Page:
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Help (Plaintively).  Can someone please tell me how to get a digest version 
of this list which I find very interesting.
Terence in South Africa.

----- Original Message ----- 
From: "Michael Biel" <[log in to unmask]>
To: <[log in to unmask]>
Sent: Sunday, May 17, 2009 7:44 AM
Subject: Re: [ARSCLIST] playback curves for some 78s


From: "Tom Fine" <[log in to unmask]>
> I'm wondering about what's a good playback curve (turnover and rolloff
> settings) for:
> 1. the Columbia reissue Bix and Tram disks, albums were put out in the
> late 1940s.
> If these are just re-pressings from the original Okeh metal
> parts, then they need the original Okeh early-electric playback
> characteristics, right?

Usually you can tell if they are original master pressings by looking at
the lead-out grooving and the matrix numbers.  Columbia often grafted a
new style lead out on top of the original lead out, creating a very
complicated looking mess.  Some of these Columbia reissue sets were
original masters in their earlier pressings and then got dubbed masters
when the original metals wore out.

> But if they are disk-to-disk transfers, I'm
> thinking they'd be the 1940's Columbia curve, no?

No, because it would also be affected by the curve Columbia would have
used to play the original discs.  Of course you could just ask George
Avakian and see if he remembers what the engineers did.  Anybody got his
email address?  He used to come to the NJ Jazz Bash that is coming up
next month.

By the way, the current ARSC Journal has Gary Gallo's definitive article
on the Columbia LP curve and its relationship to the NAB curve for ETs.


Mike Biel  [log in to unmask]


> 2. what about Swan records? I couldn't find any reference online. These
> are "dixieland revival" records by Don Redman and others made I think in
> the mid or late 40's. I'm wondering if these use a Majestic-like curve or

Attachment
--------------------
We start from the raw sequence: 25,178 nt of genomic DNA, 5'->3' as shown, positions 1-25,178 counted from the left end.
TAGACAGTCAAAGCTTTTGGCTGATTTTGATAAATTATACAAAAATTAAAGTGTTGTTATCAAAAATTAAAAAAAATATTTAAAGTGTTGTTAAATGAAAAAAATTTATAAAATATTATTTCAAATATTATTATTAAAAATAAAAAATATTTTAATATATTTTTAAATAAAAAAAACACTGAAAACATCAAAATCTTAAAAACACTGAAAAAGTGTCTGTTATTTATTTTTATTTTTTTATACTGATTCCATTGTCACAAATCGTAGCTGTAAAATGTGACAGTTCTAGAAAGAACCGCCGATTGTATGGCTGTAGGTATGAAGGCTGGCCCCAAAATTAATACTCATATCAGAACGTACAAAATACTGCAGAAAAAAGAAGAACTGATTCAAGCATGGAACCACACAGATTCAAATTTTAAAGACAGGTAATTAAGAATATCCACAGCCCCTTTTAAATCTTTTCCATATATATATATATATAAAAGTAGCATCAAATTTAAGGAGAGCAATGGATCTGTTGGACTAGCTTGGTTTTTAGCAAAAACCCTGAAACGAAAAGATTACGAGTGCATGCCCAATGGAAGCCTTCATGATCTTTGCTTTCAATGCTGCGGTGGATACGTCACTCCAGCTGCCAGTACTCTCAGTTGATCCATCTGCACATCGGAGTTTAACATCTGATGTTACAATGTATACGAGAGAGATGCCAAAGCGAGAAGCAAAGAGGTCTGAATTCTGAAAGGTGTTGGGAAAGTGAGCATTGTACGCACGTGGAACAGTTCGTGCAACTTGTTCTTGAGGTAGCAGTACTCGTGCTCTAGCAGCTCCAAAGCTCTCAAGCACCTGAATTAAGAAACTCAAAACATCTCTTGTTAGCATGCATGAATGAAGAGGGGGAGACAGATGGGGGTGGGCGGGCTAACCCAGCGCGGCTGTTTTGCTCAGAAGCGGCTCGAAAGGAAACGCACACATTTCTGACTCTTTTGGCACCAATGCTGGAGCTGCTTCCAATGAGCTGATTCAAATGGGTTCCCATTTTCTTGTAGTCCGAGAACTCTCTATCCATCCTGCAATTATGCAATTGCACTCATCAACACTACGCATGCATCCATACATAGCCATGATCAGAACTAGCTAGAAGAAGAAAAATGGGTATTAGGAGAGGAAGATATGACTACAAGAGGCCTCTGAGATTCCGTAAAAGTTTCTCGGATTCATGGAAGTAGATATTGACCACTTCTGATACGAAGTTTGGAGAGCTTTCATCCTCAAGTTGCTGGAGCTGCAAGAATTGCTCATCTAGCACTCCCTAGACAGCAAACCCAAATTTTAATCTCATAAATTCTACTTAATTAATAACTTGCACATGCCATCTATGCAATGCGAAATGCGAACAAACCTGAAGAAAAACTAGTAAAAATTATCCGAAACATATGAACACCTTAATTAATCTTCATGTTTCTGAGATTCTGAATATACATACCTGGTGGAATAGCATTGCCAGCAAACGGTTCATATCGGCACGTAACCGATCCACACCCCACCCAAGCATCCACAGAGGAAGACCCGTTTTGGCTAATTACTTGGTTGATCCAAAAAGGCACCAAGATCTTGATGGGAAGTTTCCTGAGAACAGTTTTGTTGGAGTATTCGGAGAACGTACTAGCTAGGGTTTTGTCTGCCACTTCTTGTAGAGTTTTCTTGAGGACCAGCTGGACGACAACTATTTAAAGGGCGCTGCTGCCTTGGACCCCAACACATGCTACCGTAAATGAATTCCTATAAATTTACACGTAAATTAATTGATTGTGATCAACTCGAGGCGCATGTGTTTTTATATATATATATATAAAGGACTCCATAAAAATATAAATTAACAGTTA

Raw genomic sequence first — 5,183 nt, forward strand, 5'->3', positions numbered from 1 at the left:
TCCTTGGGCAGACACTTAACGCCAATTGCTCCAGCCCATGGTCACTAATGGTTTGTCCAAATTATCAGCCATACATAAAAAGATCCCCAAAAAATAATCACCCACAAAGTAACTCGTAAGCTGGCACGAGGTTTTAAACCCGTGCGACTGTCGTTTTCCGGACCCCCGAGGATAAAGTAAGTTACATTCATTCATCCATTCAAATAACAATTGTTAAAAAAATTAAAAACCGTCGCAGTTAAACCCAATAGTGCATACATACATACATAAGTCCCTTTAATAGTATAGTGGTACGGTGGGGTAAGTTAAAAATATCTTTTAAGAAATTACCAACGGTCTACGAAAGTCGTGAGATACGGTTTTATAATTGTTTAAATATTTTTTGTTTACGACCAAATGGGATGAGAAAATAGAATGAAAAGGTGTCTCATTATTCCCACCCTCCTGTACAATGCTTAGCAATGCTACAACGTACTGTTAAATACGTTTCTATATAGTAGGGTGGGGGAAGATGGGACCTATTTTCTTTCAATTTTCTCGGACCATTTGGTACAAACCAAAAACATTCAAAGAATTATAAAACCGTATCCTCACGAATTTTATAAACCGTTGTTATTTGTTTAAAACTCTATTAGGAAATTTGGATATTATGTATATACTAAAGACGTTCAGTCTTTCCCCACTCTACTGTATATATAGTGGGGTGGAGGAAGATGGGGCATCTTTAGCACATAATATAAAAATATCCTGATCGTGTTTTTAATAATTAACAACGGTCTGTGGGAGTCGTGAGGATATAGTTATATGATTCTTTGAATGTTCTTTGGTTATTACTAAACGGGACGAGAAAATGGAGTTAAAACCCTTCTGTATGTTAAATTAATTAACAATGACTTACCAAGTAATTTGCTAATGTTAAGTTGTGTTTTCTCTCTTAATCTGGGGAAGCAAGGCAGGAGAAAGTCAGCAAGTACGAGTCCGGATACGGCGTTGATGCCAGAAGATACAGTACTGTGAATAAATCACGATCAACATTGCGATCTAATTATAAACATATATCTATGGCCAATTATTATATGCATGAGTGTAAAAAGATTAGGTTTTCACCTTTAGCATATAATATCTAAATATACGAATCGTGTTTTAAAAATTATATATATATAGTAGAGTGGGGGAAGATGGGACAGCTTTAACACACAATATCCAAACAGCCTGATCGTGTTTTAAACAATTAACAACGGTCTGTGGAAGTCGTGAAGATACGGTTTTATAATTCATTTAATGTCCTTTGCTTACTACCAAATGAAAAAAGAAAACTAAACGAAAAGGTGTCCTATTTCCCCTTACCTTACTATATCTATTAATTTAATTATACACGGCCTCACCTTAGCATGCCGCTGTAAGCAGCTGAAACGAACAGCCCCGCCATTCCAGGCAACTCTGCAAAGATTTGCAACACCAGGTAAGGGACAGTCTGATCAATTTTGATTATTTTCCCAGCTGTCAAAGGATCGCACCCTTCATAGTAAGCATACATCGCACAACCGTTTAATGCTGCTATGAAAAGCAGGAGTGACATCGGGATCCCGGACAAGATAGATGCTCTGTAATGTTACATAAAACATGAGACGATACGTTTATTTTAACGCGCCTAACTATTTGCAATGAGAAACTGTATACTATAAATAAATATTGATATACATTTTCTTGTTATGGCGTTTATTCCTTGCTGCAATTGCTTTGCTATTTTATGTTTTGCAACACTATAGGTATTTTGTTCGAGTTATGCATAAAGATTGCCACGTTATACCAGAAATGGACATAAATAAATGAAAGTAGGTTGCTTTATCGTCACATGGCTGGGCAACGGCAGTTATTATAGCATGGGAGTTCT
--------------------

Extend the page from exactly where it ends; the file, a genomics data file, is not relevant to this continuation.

> more a Capitol-like curve?

From: "Steven C. Barr" <[log in to unmask]>
The simple answer here is "Set it by EAR!" (assuming you have a
high-quality
EQ
in/for your system!). Virtually all the EQ settings for the earlier days
of
electric
recordings were specific to the recording...set by the "recording
experts"
"on the
fly!" Ledgers usually note the settings...but this data is only useful
IF
you have
the schematics of the amplifiers as well as the info on which knob (and
thus
which NUMBER) adjusted WHAT?!

Worse yet...the "playback" of a 78 can probably NEVER provide the actual
sound of the "musical event" recorded on the disc in question! Aside
from
other issues, virtually ALL 78's (except a few of the final examples)
were
NOT recorded in "high" fidelity...the whole point was to get an example
of the "hit-to-be" that could be heard and enjoyed(?) by the average
record
purchaser! It probably wasn't until c.1950 and thereafter that
"fidelity"
became "high"...?! In fact, even in my youth-hood...the :rock'n'roll"
era
of the late fifties...we listened to our favourite "hit tunes" on
table-top
45 players NOT noted for their "fidelity!" Since most of these hits were
used for dancing, all we cared about was whether we could hear the
beat; if the highest octave (8000-16000 Hz) wasn't reproduced (or
for that matter HEARD?!) we didn't really care!

The surprising thing is the degree of reproduction one can still hear on
electrical recordings of the twenties...like, for example, the bass
notes
on Jesse Crawford's recordings...?!

It is also interesting to hear the way Duke Ellington used to set up his
band so that the bass (usually string) could ALWAYS be heard!!

Steven C. Barr

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The message was checked by ESET Smart Security.

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